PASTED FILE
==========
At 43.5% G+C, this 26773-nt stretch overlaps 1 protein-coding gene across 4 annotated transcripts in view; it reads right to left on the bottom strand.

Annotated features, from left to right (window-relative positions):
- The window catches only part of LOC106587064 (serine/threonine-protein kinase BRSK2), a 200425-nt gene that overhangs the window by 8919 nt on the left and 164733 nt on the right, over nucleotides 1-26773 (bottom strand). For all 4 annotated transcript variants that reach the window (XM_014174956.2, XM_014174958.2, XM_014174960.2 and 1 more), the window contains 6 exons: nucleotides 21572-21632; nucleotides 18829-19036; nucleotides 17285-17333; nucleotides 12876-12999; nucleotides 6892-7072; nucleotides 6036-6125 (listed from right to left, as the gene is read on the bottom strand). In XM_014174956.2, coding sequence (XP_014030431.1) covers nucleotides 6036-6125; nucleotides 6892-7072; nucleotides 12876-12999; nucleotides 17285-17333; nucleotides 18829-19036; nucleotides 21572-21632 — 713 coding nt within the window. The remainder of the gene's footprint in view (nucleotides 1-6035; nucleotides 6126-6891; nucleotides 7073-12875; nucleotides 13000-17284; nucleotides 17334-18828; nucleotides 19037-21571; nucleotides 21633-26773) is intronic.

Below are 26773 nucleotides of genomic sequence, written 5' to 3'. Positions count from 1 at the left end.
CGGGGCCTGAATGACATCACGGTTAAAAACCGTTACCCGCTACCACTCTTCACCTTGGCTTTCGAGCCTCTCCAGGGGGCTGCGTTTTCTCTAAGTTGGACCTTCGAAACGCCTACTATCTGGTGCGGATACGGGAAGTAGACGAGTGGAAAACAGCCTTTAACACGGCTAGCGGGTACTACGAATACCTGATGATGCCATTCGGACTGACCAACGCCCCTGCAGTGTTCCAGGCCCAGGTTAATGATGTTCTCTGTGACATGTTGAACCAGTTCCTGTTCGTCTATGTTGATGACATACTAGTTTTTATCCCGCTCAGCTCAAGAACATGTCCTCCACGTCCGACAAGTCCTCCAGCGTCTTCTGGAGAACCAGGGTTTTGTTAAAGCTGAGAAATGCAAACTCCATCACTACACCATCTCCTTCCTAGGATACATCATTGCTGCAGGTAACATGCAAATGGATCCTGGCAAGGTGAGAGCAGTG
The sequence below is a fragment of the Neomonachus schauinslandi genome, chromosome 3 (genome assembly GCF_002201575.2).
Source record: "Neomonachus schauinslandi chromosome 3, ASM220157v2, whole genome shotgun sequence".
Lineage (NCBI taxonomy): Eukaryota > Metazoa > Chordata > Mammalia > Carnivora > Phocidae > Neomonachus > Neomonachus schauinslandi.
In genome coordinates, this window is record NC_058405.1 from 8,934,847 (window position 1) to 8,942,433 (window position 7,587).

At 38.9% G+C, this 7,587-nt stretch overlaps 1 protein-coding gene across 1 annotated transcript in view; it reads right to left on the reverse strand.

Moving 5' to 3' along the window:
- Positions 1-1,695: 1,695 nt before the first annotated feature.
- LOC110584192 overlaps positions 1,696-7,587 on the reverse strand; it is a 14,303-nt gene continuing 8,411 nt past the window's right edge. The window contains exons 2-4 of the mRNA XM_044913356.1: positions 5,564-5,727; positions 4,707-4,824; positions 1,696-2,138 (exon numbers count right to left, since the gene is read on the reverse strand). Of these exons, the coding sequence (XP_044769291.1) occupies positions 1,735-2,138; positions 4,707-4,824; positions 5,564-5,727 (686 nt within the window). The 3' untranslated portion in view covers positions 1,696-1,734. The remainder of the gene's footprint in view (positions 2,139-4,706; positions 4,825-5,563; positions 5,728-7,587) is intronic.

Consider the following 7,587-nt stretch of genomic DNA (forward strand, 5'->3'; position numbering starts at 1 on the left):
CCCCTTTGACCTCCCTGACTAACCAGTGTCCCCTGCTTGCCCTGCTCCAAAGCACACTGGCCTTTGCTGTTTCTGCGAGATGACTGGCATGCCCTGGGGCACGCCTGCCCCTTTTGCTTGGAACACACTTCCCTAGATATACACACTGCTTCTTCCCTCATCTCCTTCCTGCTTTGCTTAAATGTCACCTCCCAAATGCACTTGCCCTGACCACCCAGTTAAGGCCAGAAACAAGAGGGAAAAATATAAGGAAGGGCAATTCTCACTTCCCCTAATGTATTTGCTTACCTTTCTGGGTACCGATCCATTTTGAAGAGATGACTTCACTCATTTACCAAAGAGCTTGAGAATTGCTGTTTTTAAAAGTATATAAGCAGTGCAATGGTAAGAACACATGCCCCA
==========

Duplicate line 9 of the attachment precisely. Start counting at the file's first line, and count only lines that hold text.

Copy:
In genome coordinates, this window is record NC_058405.1 from 8,934,847 (window position 1) to 8,942,433 (window position 7,587).